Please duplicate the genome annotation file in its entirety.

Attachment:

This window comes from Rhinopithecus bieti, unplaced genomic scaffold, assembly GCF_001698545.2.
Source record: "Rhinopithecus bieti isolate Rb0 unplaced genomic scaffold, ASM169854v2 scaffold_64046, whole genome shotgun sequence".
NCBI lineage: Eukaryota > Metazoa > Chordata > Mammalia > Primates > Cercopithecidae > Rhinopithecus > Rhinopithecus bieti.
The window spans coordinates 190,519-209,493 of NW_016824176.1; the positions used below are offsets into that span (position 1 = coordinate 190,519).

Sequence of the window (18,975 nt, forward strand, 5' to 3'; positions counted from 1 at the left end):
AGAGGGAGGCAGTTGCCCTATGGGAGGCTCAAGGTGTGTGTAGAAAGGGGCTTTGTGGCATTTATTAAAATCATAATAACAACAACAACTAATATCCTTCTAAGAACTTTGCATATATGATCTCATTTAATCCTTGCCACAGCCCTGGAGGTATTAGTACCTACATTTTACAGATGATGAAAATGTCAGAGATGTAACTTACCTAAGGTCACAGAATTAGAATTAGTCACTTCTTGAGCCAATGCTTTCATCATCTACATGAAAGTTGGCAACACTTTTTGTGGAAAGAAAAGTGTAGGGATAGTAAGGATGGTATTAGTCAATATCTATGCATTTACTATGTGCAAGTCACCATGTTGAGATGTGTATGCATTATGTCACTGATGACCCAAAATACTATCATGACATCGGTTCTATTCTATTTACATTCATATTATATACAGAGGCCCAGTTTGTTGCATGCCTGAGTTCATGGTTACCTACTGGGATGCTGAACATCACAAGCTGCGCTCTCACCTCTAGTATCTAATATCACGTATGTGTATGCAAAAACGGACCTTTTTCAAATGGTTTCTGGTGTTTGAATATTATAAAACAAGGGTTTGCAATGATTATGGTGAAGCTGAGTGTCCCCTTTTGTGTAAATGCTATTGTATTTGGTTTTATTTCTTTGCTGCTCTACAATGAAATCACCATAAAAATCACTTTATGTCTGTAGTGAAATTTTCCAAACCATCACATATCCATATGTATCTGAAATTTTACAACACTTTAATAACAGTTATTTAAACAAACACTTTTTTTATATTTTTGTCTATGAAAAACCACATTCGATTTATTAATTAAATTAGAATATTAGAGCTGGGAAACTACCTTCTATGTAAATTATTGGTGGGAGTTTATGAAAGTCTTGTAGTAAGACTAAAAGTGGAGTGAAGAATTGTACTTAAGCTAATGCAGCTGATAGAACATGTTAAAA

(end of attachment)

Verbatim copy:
This window comes from Rhinopithecus bieti, unplaced genomic scaffold, assembly GCF_001698545.2.
Source record: "Rhinopithecus bieti isolate Rb0 unplaced genomic scaffold, ASM169854v2 scaffold_64046, whole genome shotgun sequence".
NCBI lineage: Eukaryota > Metazoa > Chordata > Mammalia > Primates > Cercopithecidae > Rhinopithecus > Rhinopithecus bieti.
The window spans coordinates 190,519-209,493 of NW_016824176.1; the positions used below are offsets into that span (position 1 = coordinate 190,519).

Sequence of the window (18,975 nt, forward strand, 5' to 3'; positions counted from 1 at the left end):
AGAGGGAGGCAGTTGCCCTATGGGAGGCTCAAGGTGTGTGTAGAAAGGGGCTTTGTGGCATTTATTAAAATCATAATAACAACAACAACTAATATCCTTCTAAGAACTTTGCATATATGATCTCATTTAATCCTTGCCACAGCCCTGGAGGTATTAGTACCTACATTTTACAGATGATGAAAATGTCAGAGATGTAACTTACCTAAGGTCACAGAATTAGAATTAGTCACTTCTTGAGCCAATGCTTTCATCATCTACATGAAAGTTGGCAACACTTTTTGTGGAAAGAAAAGTGTAGGGATAGTAAGGATGGTATTAGTCAATATCTATGCATTTACTATGTGCAAGTCACCATGTTGAGATGTGTATGCATTATGTCACTGATGACCCAAAATACTATCATGACATCGGTTCTATTCTATTTACATTCATATTATATACAGAGGCCCAGTTTGTTGCATGCCTGAGTTCATGGTTACCTACTGGGATGCTGAACATCACAAGCTGCGCTCTCACCTCTAGTATCTAATATCACGTATGTGTATGCAAAAACGGACCTTTTTCAAATGGTTTCTGGTGTTTGAATATTATAAAACAAGGGTTTGCAATGATTATGGTGAAGCTGAGTGTCCCCTTTTGTGTAAATGCTATTGTATTTGGTTTTATTTCTTTGCTGCTCTACAATGAAATCACCATAAAAATCACTTTATGTCTGTAGTGAAATTTTCCAAACCATCACATATCCATATGTATCTGAAATTTTACAACACTTTAATAACAGTTATTTAAACAAACACTTTTTTTATATTTTTGTCTATGAAAAACCACATTCGATTTATTAATTAAATTAGAATATTAGAGCTGGGAAACTACCTTCTATGTAAATTATTGGTGGGAGTTTATGAAAGTCTTGTAGTAAGACTAAAAGTGGAGTGAAGAATTGTACTTAAGCTAATGCAGCTGATAGAACATGTTAAAA